With my brother here, it means fixed screened porches, patched holes in the ceiling and adjusted doors.  For my BFF it means removing a sink and toilet and tilling her bathroom floor, fixing her front porch and laying down slate tile.  It means fixing floors and cracked walls and repairing drywall.  For my friend/neighbor it means replacing broken windows, repairing under the counter lights, fixing a door that won’t shut and hanging a chandelier.  Did I mention he can build a house?  And oh yeah, he can’t sit still?  For me, it means I’m exhausted trying to keep up!    But its been fun!

My BFF has big plans for her house and I’m excited to help her with them.  My brother has made all those projects less daunting and easier on her.  Together we have ripped down wallpaper and painted her powder bathroom in between the tiling process.  Her bonus/playroom has been caulked and patched up by my Bro and I am working on recovering couch cushions and sewing curtains.  Painting that room will be next. 

It’s been great having my brother here.  I would like him to just move here and make my redecorating/DIY life easier.  Ha!  My BFF and I have joked that we should go into business together.  He could repair and fix rooms/houses and us girls can paint, sew, do whatever to make them pretty.  We could call the company “Two chicks and a Bro”, or “A Bro, a Sis, and a BFF”, Two Cuties and him”…, I could go on and on!  : )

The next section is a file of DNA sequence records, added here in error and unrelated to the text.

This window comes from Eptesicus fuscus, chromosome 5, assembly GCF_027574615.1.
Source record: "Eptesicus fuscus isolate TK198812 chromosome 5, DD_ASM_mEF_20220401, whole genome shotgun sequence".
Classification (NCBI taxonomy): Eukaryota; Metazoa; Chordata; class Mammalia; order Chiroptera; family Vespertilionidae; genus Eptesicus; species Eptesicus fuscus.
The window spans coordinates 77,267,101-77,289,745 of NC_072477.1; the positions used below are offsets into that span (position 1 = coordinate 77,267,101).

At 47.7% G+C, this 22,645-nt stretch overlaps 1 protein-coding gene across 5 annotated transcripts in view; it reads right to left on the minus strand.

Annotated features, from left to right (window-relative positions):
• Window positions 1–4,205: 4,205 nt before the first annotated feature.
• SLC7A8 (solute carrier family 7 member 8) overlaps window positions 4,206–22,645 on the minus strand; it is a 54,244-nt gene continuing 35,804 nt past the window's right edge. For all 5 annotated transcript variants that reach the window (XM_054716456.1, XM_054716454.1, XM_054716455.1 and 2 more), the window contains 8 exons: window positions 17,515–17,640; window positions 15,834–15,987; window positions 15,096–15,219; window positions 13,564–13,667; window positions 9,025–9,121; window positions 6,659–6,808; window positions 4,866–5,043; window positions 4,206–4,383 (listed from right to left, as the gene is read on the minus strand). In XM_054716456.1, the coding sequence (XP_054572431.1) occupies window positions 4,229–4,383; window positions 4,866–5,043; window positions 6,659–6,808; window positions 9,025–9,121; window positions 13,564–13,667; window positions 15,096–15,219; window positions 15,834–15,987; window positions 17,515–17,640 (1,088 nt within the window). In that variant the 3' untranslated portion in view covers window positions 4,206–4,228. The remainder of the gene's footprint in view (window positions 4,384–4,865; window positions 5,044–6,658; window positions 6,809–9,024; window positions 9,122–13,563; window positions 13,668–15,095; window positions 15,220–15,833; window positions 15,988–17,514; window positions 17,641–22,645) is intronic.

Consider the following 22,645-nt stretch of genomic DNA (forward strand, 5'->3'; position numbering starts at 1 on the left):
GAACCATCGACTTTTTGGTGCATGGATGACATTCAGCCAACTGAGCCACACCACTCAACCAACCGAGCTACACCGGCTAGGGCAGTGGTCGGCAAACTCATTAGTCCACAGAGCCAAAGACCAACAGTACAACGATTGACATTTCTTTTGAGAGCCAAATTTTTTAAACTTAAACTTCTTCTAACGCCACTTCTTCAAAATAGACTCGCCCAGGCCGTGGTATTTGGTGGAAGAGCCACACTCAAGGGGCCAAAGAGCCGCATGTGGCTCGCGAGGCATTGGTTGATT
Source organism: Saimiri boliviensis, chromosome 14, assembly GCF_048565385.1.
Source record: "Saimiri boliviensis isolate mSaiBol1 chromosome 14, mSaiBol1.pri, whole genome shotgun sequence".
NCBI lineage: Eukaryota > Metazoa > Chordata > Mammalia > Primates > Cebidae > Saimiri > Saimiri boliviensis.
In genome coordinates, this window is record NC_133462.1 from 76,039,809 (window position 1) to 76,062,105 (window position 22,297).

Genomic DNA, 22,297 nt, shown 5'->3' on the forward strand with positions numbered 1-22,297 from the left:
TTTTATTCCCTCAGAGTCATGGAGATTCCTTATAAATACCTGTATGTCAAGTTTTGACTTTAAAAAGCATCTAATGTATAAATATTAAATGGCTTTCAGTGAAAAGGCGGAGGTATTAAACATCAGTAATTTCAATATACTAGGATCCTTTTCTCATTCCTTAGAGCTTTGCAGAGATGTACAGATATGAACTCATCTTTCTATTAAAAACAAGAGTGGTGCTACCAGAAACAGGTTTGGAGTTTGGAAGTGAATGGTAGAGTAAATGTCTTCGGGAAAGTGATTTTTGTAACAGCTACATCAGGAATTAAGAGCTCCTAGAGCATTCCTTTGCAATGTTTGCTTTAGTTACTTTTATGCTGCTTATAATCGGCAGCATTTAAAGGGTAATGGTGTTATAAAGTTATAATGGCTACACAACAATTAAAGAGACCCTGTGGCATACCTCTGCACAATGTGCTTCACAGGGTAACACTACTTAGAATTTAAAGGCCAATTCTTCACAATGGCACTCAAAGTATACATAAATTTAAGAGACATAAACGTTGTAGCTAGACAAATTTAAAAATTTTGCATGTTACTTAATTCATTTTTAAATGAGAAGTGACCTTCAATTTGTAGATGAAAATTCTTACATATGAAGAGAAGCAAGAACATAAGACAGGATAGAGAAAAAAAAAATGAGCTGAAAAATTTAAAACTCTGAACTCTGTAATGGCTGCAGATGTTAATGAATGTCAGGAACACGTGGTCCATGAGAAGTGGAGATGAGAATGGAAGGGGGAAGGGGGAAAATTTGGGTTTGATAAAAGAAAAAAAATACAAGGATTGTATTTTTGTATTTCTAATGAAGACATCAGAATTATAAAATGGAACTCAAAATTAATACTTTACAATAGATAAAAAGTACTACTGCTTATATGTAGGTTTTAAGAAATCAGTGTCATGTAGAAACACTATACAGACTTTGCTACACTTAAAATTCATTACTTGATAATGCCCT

I do have pictures, but I will post them when all the projects are done.  They look awesome, thanks to my favorite (and only) brother!

Scrap Fabric Map

Posted on

Being a sewer, I have oodles and oodles of fabric scraps.  I don’t have the heart to throw them out.  But I have a BTDT (Been There Done That) disorder and I’m always looking for something new to try.  (One friend said I have A.D.D., but that’s just mean!  ha!)  I’ve made pillows and bedding, drapes and valances, purses, keyfobs, doll clothes… the list goes on.  So I went on a mission to find something else to do with all the fabric I have.

Ta Da!!!!  I’m so excited about this project.  I found it accidentally on Pinterest (of course).  I wasn’t even looking for it, but there it was.  I was going to look for more fabric projects, and probably will later, but I think this is so cool and clever I had to share it with you now.

See Kate Sew is a lovely blog I just stumbled upon.  Here is her blog site and the project I LOVE!

Pinned Image

Scroll to Top

Handmade Christmas Gift #2 – Crochet Pillow

Posted on

I have been crocheting for years, mostly making afghan and scarfs.  But now I’m completely addicted to making crochet flowers!  If you are new to crochet, it is an easy thing to learn.  There are many books and websites are out there with very simple instruction on how to do the basic stitches.  Once you learn a few stitches, you can make just about anything.  And you’ll get hooked! (yes, pun intended!) Ha!